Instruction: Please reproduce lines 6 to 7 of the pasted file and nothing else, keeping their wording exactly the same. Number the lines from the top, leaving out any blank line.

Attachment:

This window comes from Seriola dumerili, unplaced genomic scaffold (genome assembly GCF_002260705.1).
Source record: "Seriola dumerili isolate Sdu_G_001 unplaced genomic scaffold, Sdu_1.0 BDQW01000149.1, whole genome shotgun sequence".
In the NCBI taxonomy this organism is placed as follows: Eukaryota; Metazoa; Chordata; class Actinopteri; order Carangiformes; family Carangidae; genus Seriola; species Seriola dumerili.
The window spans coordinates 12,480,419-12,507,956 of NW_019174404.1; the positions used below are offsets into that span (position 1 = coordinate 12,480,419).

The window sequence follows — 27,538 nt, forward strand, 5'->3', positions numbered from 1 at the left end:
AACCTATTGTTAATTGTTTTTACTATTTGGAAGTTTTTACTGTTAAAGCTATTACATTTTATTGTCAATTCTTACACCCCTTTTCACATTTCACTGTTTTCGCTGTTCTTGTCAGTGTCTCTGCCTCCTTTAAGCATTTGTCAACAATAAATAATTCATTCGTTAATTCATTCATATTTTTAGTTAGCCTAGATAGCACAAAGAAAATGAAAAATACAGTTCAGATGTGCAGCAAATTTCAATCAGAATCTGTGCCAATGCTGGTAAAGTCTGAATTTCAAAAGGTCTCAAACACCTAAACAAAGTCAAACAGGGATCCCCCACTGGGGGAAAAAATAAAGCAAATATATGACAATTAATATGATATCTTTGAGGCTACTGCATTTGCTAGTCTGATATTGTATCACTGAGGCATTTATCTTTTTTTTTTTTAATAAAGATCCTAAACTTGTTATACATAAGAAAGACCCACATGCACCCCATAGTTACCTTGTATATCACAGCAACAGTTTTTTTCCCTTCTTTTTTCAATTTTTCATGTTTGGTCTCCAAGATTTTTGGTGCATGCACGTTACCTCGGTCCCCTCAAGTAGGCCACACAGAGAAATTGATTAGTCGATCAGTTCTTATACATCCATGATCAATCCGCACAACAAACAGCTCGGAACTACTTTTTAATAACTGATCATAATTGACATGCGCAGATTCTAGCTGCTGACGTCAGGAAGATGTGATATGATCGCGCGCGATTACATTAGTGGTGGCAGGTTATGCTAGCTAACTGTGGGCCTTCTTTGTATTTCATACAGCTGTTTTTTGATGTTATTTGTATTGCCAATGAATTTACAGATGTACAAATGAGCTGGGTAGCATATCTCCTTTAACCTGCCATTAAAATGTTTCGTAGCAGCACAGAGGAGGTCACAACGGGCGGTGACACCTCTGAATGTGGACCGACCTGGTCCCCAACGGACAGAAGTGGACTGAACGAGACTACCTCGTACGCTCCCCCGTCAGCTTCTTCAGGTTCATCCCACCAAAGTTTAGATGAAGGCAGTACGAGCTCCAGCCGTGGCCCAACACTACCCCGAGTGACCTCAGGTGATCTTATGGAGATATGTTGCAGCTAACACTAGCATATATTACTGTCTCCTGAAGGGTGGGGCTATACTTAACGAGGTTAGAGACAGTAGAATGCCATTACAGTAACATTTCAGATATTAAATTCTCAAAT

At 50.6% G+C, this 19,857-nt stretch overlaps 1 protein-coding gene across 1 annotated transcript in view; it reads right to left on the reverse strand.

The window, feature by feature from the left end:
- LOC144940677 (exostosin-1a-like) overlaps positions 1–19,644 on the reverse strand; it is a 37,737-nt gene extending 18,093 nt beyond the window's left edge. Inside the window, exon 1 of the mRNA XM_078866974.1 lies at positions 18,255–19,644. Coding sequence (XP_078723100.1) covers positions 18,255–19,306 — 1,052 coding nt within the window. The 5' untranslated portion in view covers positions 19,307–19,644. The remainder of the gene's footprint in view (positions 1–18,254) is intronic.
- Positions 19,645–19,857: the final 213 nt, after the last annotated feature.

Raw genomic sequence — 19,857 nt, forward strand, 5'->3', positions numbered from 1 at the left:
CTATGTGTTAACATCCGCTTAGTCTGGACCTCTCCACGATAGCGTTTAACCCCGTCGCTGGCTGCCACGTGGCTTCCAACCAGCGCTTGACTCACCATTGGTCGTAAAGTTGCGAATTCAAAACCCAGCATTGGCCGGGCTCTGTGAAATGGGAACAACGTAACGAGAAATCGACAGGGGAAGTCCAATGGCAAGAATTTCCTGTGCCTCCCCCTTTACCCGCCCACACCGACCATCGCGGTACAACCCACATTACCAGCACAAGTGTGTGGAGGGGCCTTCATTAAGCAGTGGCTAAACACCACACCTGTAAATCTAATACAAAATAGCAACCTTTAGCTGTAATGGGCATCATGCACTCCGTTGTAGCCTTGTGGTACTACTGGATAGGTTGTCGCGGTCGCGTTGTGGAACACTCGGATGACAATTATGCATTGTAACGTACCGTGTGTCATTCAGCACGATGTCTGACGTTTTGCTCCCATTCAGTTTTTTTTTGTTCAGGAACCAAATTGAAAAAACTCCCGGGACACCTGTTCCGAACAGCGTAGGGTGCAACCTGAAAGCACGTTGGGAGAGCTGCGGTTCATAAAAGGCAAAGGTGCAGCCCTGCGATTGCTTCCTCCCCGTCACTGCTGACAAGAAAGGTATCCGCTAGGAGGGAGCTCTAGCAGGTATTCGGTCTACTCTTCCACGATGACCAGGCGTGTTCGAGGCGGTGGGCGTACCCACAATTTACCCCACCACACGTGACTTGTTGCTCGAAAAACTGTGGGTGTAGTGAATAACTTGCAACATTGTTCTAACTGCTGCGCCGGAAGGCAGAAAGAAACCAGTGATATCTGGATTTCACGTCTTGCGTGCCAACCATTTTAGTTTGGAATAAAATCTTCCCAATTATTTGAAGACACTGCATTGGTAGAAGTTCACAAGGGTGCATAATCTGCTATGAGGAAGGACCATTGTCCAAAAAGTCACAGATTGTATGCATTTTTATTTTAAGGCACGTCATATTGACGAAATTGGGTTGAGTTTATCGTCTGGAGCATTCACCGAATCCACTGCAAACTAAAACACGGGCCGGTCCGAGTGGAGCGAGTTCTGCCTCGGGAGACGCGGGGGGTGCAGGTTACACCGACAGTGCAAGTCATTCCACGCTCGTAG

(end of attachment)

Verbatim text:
AACCTATTGTTAATTGTTTTTACTATTTGGAAGTTTTTACTGTTAAAGCTATTACATTTTATTGTCAATTCTTACACCCCTTTTCACATTTCACTGTTTTCGCTGTTCTTGTCAGTGTCTCTGCCTCCTTTAAGCATTTGTCAACAATAAATAATTCATTCGTTAATTCATTCATATTTTTAGTTAGCCTAGATAGCACAAAGAAAATGAAAAATACAGTTCAGATGTGCAGCAAATTTCAATCAGAATCTGTGCCAATGCTGGTAAAGTCTGAATTTCAAAAGGTCTCAAACACCTAAACAAAGTCAAACAGGGATCCCCCACTGGGGGAAAAAATAAAGCAAATATATGACAATTAATATGATATCTTTGAGGCTACTGCATTTGCTAGTCTGATATTGTATCACTGAGGCATTTATCTTTTTTTTTTTTAATAAAGATCCTAAACTTGTTATACATAAGAAAGACCCACATGCACCCCATAGTTACCTTGTATATCACAGCAACAGTTTTTTTCCCTTCTTTTTTCAATTTTTCATGTTTGGTCTCCAAGATTTTTGGTGCATGCACGTTACCTCGGTCCCCTCAAGTAGGCCACACAGAGAAATTGATTAGTCGATCAGTTCTTATACATCCATGATCAATCCGCACAACAAACAGCTCGGAACTACTTTTTAATAACTGATCATAATTGACATGCGCAGATTCTAGCTGCTGACGTCAGGAAGATGTGATATGATCGCGCGCGATTACATTAGTGGTGGCAGGTTATGCTAGCTAACTGTGGGCCTTCTTTGTATTTCATACAGCTGTTTTTTGATGTTATTTGTATTGCCAATGAATTTACAGATGTACAAATGAGCTGGGTAGCATATCTCCTTTAACCTGCCATTAAAATGTTTCGTAGCAGCACAGAGGAGGTCACAACGGGCGGTGACACCTCTGAATGTGGACCGACCTGGTCCCCAACGGACAGAAGTGGACTGAACGAGACTACCTCGTACGCTCCCCCGTCAGCTTCTTCAGGTTCATCCCACCAAAGTTTAGATGAAGGCAGTACGAGCTCCAGCCGTGGCCCAACACTACCCCGAGTGACCTCAGGTGATCTTATGGAGATATGTTGCAGCTAACACTAGCATATATTACTGTCTCCTGAAGGGTGGGGCTATACTTAACGAGGTTAGAGACAGTAGAATGCCATTACAGTAACATTTCAGATATTAAATTCTCAAAT

At 50.6% G+C, this 19,857-nt stretch overlaps 1 protein-coding gene across 1 annotated transcript in view; it reads right to left on the reverse strand.